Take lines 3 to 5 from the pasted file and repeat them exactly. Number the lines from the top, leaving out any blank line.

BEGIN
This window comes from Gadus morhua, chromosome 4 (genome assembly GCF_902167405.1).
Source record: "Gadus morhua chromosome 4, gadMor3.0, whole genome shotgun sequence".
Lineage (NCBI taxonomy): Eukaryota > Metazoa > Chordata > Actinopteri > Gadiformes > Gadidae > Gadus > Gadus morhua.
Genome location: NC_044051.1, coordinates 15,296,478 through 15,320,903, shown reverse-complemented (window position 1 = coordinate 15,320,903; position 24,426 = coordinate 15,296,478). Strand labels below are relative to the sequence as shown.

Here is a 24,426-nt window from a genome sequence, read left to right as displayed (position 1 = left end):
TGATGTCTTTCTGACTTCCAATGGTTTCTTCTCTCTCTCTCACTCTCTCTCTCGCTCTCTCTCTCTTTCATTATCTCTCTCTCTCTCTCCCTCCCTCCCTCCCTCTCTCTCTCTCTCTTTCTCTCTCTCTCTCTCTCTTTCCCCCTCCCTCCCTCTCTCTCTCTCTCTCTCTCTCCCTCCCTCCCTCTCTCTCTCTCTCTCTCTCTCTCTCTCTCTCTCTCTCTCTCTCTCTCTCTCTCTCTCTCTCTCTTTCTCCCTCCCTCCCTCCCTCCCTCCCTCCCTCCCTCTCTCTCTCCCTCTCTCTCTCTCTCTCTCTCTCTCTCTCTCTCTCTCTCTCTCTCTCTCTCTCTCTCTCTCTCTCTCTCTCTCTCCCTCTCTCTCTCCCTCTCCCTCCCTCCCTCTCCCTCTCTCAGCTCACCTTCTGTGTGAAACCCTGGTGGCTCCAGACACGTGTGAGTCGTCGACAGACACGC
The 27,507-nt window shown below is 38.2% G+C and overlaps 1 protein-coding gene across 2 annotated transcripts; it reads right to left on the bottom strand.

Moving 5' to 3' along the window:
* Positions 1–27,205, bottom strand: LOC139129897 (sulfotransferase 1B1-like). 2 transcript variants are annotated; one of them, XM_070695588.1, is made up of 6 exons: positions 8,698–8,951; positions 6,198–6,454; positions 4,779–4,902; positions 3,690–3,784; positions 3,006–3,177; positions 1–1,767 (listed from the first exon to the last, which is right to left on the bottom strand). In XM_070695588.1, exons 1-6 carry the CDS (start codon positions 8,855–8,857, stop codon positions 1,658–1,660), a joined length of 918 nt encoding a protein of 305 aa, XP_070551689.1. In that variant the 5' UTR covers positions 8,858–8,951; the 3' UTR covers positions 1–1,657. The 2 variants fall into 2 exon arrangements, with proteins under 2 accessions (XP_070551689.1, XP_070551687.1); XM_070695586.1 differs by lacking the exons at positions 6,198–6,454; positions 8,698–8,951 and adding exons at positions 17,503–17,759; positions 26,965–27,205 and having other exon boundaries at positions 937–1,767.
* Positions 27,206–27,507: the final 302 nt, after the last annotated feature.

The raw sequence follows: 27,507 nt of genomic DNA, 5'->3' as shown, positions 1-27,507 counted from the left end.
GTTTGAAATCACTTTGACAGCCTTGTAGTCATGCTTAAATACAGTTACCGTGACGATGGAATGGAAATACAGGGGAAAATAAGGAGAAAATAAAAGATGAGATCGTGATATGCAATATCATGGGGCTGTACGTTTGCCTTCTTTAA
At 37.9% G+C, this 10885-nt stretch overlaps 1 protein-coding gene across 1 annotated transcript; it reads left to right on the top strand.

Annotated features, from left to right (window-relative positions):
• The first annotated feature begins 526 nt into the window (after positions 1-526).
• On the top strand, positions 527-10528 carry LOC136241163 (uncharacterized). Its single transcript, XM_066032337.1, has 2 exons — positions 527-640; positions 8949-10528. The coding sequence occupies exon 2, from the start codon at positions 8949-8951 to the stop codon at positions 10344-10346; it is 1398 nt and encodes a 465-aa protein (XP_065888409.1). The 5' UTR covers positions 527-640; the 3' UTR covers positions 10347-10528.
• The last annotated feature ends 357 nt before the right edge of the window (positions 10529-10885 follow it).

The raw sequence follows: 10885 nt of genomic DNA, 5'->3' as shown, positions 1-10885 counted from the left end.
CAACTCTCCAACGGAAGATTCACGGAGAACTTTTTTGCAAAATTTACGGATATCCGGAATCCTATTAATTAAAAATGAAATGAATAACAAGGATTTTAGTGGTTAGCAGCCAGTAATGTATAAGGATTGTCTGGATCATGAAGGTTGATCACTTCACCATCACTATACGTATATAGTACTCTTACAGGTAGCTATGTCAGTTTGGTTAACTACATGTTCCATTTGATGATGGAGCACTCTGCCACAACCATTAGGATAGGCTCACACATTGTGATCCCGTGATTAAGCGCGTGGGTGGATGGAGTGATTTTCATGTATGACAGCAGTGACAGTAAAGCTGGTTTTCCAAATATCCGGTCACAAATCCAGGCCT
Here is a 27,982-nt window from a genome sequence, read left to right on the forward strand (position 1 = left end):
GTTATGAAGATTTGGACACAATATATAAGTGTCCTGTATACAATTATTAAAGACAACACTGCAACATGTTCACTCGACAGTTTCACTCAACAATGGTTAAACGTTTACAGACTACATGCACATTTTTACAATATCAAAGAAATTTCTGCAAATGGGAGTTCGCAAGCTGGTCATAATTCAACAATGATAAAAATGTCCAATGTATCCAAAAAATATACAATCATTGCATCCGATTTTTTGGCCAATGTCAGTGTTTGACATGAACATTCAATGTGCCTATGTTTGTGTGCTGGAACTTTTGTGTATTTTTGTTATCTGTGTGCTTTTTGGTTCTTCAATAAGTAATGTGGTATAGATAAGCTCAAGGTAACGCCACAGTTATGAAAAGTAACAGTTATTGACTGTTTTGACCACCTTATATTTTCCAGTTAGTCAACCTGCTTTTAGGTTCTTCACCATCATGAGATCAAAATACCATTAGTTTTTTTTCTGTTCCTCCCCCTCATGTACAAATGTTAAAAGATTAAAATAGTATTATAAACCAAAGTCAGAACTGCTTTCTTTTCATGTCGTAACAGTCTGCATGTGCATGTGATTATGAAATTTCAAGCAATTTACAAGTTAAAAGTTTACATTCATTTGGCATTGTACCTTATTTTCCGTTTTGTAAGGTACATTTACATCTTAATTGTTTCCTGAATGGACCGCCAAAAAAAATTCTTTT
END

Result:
Lineage (NCBI taxonomy): Eukaryota > Metazoa > Chordata > Actinopteri > Gadiformes > Gadidae > Gadus > Gadus morhua.
Genome location: NC_044051.1, coordinates 15,296,478 through 15,320,903, shown reverse-complemented (window position 1 = coordinate 15,320,903; position 24,426 = coordinate 15,296,478). Strand labels below are relative to the sequence as shown.

Here is a 24,426-nt window from a genome sequence, read left to right as displayed (position 1 = left end):